Do you speak at continuing medical education conferences on drug therapy? Do you ever mention off label use? Be concerned. You may wind up in handcuffs. That’s what happened to Dr. Peter Gleason, a Maryland psychiatrist whose career has been destroyed in an episode characterized by the New York Times as illustrative of the “murky” relationship between drug companies and physicians who help promote their medications. Dr. Gleason frequently spoke about off label use of the Jazz Pharmaceuticals product Xyrem, a drug approved for narcolepsy. Although the extent of Dr. Gleason’s promotional activities are concerning this may be a case of over zealous prosecution. Dr. Gleason stated that he was arrested and charged only after he refused to cooperate with the prosecutor’s investigation of the company. Moreover, according to independent legal experts interviewed by the Times, Gleason’s activities were not clearly illegal. Rather, prosecutors were concerned merely that Dr. Gleason “went too far.”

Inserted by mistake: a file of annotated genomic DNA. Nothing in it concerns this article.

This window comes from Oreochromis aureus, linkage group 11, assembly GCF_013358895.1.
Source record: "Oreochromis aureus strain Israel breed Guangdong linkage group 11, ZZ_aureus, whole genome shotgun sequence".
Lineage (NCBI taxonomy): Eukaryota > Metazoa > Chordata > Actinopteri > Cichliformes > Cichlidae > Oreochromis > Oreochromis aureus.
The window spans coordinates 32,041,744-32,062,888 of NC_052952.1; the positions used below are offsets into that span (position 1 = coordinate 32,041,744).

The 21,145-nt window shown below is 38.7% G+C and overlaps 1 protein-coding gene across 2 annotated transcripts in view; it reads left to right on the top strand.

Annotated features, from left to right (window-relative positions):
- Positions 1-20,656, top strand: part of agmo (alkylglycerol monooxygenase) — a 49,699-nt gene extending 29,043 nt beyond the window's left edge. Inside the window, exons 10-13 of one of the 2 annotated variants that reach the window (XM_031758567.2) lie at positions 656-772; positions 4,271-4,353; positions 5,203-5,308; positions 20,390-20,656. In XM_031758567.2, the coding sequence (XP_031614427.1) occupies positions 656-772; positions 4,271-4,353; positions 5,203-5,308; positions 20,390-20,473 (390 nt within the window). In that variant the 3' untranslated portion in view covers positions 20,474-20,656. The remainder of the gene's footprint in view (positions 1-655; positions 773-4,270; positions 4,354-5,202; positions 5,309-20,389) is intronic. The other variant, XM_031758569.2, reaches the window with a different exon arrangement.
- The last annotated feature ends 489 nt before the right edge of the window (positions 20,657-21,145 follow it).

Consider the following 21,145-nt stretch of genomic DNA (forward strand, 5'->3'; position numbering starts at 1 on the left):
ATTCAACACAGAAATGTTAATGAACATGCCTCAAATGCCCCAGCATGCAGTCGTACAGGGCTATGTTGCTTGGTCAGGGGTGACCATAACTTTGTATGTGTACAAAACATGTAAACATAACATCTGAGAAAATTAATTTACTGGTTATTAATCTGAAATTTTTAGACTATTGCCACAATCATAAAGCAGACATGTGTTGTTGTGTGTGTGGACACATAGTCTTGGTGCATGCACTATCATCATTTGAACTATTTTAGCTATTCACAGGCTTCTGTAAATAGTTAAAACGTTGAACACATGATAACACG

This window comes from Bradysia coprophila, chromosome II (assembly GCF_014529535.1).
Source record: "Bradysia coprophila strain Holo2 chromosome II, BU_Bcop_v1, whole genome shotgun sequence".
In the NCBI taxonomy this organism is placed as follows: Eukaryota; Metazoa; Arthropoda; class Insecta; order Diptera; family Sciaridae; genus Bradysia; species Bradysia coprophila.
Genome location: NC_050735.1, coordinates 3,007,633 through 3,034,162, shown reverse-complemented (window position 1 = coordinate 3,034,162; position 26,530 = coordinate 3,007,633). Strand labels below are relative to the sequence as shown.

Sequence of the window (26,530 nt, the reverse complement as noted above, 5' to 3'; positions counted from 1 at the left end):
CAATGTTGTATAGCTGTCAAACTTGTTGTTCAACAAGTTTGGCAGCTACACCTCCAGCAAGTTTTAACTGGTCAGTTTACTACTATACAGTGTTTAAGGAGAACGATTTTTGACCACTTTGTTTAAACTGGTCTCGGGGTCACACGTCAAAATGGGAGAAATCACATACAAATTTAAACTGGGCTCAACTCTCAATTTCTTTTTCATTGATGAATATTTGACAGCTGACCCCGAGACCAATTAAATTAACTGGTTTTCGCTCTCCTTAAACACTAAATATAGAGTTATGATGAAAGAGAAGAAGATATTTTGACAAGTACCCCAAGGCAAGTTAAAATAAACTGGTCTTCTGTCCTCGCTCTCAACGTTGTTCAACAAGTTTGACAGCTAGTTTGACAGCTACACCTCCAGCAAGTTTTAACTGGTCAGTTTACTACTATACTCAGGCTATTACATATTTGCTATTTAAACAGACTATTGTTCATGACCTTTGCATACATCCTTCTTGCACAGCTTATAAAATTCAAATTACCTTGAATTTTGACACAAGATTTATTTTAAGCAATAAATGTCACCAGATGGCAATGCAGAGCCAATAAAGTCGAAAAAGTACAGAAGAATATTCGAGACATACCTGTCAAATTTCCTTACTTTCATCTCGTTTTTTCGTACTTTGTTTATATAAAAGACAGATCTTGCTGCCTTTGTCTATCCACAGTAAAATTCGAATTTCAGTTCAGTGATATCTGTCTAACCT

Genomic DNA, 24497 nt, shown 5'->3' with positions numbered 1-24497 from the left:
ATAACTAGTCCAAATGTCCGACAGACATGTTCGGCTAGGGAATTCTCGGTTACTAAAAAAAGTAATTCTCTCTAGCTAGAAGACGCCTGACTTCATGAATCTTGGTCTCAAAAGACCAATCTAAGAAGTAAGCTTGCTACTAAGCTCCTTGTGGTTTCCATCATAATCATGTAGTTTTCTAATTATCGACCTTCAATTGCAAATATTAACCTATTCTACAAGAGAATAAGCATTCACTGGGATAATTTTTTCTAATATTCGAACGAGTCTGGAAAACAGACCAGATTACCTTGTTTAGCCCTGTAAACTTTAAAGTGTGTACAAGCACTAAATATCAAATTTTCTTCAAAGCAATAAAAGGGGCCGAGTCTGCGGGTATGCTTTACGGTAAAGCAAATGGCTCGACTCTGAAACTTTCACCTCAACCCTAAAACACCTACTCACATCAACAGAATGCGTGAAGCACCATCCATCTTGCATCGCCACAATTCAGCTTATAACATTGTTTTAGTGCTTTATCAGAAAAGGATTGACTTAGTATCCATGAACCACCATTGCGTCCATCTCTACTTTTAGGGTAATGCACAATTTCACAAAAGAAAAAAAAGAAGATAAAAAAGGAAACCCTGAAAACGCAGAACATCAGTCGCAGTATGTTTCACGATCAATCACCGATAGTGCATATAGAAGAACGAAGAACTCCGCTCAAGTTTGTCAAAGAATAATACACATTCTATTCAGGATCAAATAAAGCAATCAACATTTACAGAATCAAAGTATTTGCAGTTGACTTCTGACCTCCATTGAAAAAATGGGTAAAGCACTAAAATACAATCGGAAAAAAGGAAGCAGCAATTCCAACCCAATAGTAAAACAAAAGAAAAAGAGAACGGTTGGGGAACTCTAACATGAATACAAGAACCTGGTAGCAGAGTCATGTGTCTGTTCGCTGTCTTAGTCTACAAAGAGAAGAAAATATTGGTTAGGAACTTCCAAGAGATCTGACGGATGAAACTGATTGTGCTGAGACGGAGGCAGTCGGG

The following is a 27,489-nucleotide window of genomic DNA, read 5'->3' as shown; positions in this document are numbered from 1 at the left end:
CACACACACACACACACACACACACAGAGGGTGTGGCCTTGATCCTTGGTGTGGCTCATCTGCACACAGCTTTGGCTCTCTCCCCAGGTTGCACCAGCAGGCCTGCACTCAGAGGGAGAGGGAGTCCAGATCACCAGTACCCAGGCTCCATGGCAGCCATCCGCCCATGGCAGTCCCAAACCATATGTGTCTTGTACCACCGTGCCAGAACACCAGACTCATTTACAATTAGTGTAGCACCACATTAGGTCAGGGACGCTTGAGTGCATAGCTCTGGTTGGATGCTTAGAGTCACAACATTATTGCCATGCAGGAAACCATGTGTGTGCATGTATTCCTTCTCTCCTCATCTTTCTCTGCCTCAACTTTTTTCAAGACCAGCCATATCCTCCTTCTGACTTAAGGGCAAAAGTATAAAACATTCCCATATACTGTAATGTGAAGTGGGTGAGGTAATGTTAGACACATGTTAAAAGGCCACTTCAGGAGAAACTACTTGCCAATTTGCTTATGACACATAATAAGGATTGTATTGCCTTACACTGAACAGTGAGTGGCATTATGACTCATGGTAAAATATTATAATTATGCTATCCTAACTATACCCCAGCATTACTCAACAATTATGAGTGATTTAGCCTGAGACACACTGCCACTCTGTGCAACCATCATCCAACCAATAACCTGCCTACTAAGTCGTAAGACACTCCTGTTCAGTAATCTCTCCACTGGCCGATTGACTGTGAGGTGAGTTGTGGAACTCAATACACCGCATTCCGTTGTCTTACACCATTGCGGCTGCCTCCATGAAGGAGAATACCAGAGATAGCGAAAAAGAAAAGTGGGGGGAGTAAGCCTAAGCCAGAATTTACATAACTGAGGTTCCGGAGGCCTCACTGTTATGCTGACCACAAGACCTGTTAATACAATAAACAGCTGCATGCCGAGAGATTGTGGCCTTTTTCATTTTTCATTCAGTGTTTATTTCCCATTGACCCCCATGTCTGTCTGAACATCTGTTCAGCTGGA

Off label use of drugs is legitimate. The mention of off label drug prescribing is commonplace at drug company supported CME events. This prosecution sets a dangerous precedent. There are no clear legal constraints regarding such activities, and this could happen to any speaker at drug company supported educational events.